Malory


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Mal·o·ry

 (măl′ə-rē), Sir Thomas fl. 1470.
English writer of Le Morte d'Arthur, a collection of Arthurian romances adapted from French sources and published by William Caxton in 1485.
American Heritage® Dictionary of the English Language, Fifth Edition. Copyright © 2016 by Houghton Mifflin Harcourt Publishing Company. Published by Houghton Mifflin Harcourt Publishing Company. All rights reserved.

Malory

(ˈmælərɪ)
n
(Biography) Sir Thomas. 15th-century English author of Le Morte d'Arthur (?1470), a prose collection of Arthurian legends, translated from the French
Collins English Dictionary – Complete and Unabridged, 12th Edition 2014 © HarperCollins Publishers 1991, 1994, 1998, 2000, 2003, 2006, 2007, 2009, 2011, 2014

Mal•o•ry

(ˈmæl ə ri)

n.
Sir Thomas, c1400–71, English author.
Random House Kernerman Webster's College Dictionary, © 2010 K Dictionaries Ltd. Copyright 2005, 1997, 1991 by Random House, Inc. All rights reserved.
ThesaurusAntonymsRelated WordsSynonymsLegend:
Noun1.Malory - English writer who published a translation of romances about King Arthur taken from French and other sources (died in 1471)Malory - English writer who published a translation of romances about King Arthur taken from French and other sources (died in 1471)
Based on WordNet 3.0, Farlex clipart collection. © 2003-2012 Princeton University, Farlex Inc.
References in classic literature ?
From time to time I dipped into old Sir Thomas Malory's enchanting book, and fed at its rich feast of prodigies and adventures, breathed in the fragrance of its obsolete names, and dreamed again.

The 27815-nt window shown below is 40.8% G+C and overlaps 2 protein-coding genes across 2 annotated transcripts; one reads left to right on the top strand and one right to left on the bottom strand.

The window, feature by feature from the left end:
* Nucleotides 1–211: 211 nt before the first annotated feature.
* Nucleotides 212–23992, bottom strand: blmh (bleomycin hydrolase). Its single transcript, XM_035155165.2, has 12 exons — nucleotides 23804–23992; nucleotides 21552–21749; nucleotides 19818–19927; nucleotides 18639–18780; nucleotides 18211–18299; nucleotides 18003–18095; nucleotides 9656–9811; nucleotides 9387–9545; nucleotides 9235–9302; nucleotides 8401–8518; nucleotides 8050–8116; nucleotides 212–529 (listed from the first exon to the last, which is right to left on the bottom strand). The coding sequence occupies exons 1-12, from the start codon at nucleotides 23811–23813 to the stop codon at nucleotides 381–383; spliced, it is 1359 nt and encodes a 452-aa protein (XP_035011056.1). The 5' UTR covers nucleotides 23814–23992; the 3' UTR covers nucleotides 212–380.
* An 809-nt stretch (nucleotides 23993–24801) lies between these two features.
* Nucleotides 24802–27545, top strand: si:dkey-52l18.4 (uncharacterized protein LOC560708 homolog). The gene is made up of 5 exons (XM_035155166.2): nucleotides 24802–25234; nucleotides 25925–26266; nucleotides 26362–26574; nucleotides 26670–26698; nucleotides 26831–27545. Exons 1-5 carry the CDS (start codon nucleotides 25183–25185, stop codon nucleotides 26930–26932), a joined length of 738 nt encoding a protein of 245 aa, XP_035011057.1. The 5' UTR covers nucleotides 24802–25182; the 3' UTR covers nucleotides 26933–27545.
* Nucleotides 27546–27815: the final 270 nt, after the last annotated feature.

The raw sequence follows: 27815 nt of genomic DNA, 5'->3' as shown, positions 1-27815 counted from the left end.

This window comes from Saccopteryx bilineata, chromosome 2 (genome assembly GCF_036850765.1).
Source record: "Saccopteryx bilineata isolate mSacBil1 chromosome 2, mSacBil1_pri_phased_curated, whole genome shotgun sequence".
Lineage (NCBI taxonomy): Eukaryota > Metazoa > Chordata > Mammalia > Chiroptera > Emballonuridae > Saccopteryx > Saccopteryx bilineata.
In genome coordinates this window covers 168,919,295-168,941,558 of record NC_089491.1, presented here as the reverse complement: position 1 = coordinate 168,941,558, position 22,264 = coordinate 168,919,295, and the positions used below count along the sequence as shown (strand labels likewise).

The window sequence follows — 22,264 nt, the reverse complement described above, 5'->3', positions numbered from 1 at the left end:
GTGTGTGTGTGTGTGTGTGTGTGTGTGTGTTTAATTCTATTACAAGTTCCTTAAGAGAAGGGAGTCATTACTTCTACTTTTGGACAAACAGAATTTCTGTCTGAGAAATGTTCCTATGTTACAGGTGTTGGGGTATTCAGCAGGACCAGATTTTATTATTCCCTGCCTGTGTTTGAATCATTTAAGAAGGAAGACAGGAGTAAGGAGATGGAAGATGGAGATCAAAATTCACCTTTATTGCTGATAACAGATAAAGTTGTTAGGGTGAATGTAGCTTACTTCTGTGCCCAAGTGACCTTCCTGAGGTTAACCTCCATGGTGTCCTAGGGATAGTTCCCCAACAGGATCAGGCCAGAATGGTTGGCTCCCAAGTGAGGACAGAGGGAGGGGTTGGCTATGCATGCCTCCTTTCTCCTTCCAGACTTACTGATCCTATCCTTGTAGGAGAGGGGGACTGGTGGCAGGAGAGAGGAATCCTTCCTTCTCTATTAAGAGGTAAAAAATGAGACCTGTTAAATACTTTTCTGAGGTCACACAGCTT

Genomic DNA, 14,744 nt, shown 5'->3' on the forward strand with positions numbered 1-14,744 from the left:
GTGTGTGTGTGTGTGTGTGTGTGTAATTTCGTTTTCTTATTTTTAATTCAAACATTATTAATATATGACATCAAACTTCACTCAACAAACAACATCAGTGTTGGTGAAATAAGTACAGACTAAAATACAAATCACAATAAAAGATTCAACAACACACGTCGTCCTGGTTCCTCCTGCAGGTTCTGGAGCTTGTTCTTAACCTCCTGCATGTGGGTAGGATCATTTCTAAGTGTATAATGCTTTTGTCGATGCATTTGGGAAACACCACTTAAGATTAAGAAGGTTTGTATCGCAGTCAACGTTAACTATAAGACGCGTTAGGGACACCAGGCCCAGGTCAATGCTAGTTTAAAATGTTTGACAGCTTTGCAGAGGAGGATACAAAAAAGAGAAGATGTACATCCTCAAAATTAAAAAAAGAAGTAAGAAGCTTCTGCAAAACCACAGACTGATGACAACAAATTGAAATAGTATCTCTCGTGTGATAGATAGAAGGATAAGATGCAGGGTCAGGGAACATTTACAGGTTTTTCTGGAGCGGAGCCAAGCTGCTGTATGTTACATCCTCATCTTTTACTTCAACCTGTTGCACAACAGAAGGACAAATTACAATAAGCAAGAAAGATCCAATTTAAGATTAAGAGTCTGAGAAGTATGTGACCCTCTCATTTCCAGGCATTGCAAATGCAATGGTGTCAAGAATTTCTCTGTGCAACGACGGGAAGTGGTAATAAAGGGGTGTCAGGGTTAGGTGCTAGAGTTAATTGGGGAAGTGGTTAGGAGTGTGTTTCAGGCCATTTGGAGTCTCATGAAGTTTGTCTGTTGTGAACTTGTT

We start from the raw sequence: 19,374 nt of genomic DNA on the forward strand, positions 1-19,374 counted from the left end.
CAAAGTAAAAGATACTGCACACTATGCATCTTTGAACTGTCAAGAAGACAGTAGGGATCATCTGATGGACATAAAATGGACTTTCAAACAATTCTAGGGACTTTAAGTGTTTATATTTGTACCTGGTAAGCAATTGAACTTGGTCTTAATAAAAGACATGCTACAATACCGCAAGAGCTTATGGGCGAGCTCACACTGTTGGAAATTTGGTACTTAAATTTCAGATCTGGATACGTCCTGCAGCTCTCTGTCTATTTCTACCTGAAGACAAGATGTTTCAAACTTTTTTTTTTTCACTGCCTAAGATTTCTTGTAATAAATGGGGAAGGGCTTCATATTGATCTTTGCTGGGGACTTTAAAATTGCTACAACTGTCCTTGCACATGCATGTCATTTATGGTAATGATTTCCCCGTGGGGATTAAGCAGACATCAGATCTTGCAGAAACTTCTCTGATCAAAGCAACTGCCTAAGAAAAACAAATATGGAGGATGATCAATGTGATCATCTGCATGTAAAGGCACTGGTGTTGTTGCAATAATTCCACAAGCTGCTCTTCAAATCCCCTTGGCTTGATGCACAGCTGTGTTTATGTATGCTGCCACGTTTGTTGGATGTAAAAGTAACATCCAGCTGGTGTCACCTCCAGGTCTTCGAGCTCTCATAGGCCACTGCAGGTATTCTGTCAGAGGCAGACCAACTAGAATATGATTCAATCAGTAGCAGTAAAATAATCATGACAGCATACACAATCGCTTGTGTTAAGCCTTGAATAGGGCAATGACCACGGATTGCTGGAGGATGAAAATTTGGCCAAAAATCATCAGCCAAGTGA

One of the first books he printed was Malory's Morte d'Arthur.
But the gentlemen persuaded Caxton until at last he undertook to "imprint a book of the noble histories of the said King Arthur and of certaine of his knights, after a copy unto me delivered, which copy Sir Thomas Malory tooke out of certaine bookes in the Frenche, and reduced it into English."
This is how Malory tells of the manner in which Arthur came to be king.
"And so anon was the coronation made," Malory goes on to tell us, "and there was Arthur sworn unto his lords and to the commons for to be a true king, to stand with true justice from henceforth the days of his life."
Besides which, although nearly all the words Malory uses are words we still use, the spelling is a little different, and that makes it more difficult to read.
Yet it is not perfect - it has indeed been called "a most pleasant jumble."* Malory made up none of the stories; as he himself tells us, he took them from French books, and in some of these French books the stories are told much better.
Saintsbury's well-considered Specimens of English Prose Style, from Malory to Macaulay (Kegan Paul), a volume, as we think, which bears fresh witness to the truth of the old remark that it takes a scholar indeed to make a [4] good literary selection, has its motive sufficiently indicated in the very original "introductory essay," which might well stand, along with the best of these extracts from a hundred or more deceased masters of English, as itself a document or standard, in the matter of prose style.
A tree expert is due to be sent by Telford & Wrekin Council to carry out a site visit to Malory Drive, Aqueduct, following the complaint.
1485: Morte D'Arthur by Sir Thomas Malory was published.
TEAM South Wales rounded off their season with a battling display against champions Malory Eagles, but it ended in a 3-0 defeat.
TN went on to complete a celebratory weekend in the capital by beating Malory Eagles 3-0 (25-18, 26-24, 25-17) - cementing them as this season's Super 8s champions.